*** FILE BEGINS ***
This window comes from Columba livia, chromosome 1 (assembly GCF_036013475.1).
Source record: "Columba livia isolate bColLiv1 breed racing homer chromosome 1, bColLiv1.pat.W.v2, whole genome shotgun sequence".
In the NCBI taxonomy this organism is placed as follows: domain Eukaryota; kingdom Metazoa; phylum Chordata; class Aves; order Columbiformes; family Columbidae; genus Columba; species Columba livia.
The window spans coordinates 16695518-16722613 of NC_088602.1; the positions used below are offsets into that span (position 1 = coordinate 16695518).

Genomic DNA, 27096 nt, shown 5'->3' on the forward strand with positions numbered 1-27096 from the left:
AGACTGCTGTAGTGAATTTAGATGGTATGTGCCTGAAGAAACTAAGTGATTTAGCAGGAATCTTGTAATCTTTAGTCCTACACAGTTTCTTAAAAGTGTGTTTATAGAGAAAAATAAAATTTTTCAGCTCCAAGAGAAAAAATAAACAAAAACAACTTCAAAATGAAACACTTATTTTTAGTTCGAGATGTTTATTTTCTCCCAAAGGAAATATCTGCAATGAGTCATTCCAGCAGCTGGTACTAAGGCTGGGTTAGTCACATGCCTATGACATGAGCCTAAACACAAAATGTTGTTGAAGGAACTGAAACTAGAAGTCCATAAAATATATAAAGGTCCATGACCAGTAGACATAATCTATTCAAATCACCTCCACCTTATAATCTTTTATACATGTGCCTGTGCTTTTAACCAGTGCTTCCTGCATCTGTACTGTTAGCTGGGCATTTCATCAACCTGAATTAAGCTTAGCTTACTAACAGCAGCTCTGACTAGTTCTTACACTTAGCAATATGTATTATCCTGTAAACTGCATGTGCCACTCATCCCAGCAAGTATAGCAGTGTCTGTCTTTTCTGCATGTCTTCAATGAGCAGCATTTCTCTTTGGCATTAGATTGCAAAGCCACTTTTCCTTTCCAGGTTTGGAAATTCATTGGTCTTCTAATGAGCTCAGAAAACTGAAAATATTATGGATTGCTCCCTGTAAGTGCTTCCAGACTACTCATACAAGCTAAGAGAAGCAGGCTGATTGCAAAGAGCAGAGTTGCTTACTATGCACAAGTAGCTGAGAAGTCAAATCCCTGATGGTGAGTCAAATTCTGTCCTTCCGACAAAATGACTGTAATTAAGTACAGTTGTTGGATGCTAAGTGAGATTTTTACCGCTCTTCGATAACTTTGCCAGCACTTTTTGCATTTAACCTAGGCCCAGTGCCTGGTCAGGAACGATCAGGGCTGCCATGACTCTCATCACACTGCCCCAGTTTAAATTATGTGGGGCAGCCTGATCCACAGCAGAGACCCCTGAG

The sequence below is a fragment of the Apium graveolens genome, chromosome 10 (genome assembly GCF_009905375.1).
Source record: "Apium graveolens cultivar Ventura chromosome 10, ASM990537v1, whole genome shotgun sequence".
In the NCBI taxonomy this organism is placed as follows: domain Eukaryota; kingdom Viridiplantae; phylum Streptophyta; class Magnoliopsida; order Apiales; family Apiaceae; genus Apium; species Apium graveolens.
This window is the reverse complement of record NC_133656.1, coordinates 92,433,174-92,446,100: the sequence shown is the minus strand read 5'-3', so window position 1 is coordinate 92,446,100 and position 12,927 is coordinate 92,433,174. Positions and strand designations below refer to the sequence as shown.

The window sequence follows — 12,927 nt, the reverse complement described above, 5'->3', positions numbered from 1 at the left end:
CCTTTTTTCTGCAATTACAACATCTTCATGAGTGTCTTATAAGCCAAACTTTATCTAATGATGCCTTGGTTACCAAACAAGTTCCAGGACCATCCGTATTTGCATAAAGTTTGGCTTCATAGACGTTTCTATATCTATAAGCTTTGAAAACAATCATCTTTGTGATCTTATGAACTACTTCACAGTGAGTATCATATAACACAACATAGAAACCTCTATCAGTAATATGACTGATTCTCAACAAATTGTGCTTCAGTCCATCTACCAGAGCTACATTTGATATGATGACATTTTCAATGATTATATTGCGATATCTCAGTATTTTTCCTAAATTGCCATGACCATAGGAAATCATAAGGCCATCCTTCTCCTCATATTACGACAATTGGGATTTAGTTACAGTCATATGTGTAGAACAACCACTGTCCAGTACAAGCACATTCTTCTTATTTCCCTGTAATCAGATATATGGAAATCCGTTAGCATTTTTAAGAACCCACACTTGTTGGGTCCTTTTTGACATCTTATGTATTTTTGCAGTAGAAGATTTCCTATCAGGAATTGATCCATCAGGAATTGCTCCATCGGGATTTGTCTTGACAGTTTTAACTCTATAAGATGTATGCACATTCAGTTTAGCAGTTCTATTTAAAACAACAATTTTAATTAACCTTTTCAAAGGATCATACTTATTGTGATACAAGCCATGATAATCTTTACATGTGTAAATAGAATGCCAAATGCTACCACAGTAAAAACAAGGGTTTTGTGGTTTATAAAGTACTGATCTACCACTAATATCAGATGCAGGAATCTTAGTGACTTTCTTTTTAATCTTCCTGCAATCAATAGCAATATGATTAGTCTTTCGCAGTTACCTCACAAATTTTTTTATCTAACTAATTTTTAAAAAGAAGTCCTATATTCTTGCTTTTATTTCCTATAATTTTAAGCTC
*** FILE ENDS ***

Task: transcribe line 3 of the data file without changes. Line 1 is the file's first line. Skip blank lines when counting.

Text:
In the NCBI taxonomy this organism is placed as follows: domain Eukaryota; kingdom Metazoa; phylum Chordata; class Aves; order Columbiformes; family Columbidae; genus Columba; species Columba livia.